My wish now is that the pre book website should be available 24/7/365 and not limited to opening at specific times on weekdays. This would have several benefits for drivers and Addison Lee. There would be no surges in activity on the site causing issues at 18:20
Given the opportunity to log in at any time some drivers, like me, would take a job a little earlier and be cleared in central London for the busiest part of the evening. At 12:20 the first job available to be seen is 16:00 but mostly for logistical reasons I rarely start my pre book before 18:00.
No doubt the pre book website will become available 24/7/365 one day.
Addison Lee is the business class car service for London and as such the service levels at Uber cannot compete. Addison Lee transports over 10 million passengers each year.
Addison Lee have grown by evolving with their customers’ needs, always putting the passenger first, and delivering a first-rate service every time. Unlike Uber who really don’t give a toss about riders or drivers. They simply give lip service to riders and drivers alike. The majority of journeys are completed without issue at Uber but this is more luck than judgement.
The most dangerous car in London is now a Toyota Prius with many Uber drivers spending more time looking at the satnav than the road.
Addison Lee customers are guaranteed their journey will be in a top of the line luxury vehicle. Their fleet includes the instantly recognisable Ford Galaxy, Mercedes E and S-Class VIP vehicles, Toyota Prius hybrids and even Taxybikes – so whatever the customer’s priority – comfort, speed or the environment – there’s an option for them.
Addison Lee receives 22,000 bookings every day via phone, website and their iPhone, Android, Blackberry and Windows Phone mobile apps. That’s more jobs for each driver, in more parts of the city than anyone else. Including Uber. Uber has 20,000 drivers now so the wait for each job on Uber is now unacceptable to many Uber drivers and the churn of drivers is increasing every day. Addison Lee, in my experience, is busier than ever.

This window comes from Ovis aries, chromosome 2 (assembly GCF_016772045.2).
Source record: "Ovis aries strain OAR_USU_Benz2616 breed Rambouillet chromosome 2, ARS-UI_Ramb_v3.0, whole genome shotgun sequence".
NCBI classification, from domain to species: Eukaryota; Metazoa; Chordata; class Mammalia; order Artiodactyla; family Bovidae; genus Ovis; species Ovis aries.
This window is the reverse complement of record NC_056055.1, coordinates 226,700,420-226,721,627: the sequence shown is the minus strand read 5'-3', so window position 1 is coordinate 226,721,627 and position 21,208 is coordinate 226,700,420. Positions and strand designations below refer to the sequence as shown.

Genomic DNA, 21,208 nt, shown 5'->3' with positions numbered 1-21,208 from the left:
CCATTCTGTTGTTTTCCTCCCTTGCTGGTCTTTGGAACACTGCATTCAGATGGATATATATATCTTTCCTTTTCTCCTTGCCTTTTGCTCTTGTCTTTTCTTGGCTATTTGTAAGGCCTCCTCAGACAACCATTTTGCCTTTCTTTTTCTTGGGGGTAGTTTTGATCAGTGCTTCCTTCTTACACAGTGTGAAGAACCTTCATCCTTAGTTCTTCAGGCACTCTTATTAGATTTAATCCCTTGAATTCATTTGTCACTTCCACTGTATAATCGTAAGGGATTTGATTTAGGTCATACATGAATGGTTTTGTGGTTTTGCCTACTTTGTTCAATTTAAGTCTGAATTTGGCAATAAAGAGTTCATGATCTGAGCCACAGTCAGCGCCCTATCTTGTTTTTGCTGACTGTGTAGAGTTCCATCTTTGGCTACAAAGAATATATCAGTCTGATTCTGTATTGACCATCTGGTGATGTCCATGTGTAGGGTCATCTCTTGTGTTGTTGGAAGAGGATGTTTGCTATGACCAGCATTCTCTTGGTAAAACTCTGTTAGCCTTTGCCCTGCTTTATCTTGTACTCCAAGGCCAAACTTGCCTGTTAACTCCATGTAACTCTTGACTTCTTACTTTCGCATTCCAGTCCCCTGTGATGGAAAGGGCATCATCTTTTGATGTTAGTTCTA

During busy periods cash and card bookings are still declined by telephone but savvy Addison Lee customers have figured out that transparent availability of cars can be seen on the Addison Lee mobile apps.
Over the last month I have noticed an unusually high percentage of bookings which cancel before arrival or shortly after. Sometimes, the customer may really push the boat out and claim they never made the booking when contact is made by telephone after the 5 minute delay.
It is clear that for journeys which the customer considers important they may be making multiple bookings with different operators and then cancel journeys after the arrival of the first car.
An example of this happened to me yesterday. A pre booked journey was received by me as a Going Home Job at 3:30am for 3:45am at Fetter Lane Moravian Church. I made my way and arrived at 3:40am and completed the phone out process. The customer immediately receives a text that I have arrived and if we are not on our way within 5 minutes I am connected by my mobile to the customer’s mobile by the Addison Lee phone out system.
The customer picked up and immediately apologised profusely but claimed she had not made the booking and that she had friends coming to pick her up. No doubt she knew this 5 minutes earlier when she received the text confirming my arrival with my mobile number but she chose not to call me then. Ho hum. Never mind. It was a cash booking of £89 as you can see above. Addison Lee would have charged me £11.45 for matching me with the passenger for a net fare to me of £77.55.
I called control to advise them of the cancellation and after a few minutes – the customer was contacted to confirm cancellation – the job was cancelled and removed from my file. Fortunately, this is a quiet period for the office. I understand during busy periods cancellation confirmation by control can occasionally still take 20 minutes or longer which I wrote about here. Fortunately, I have been unaffected by this delay over the last month.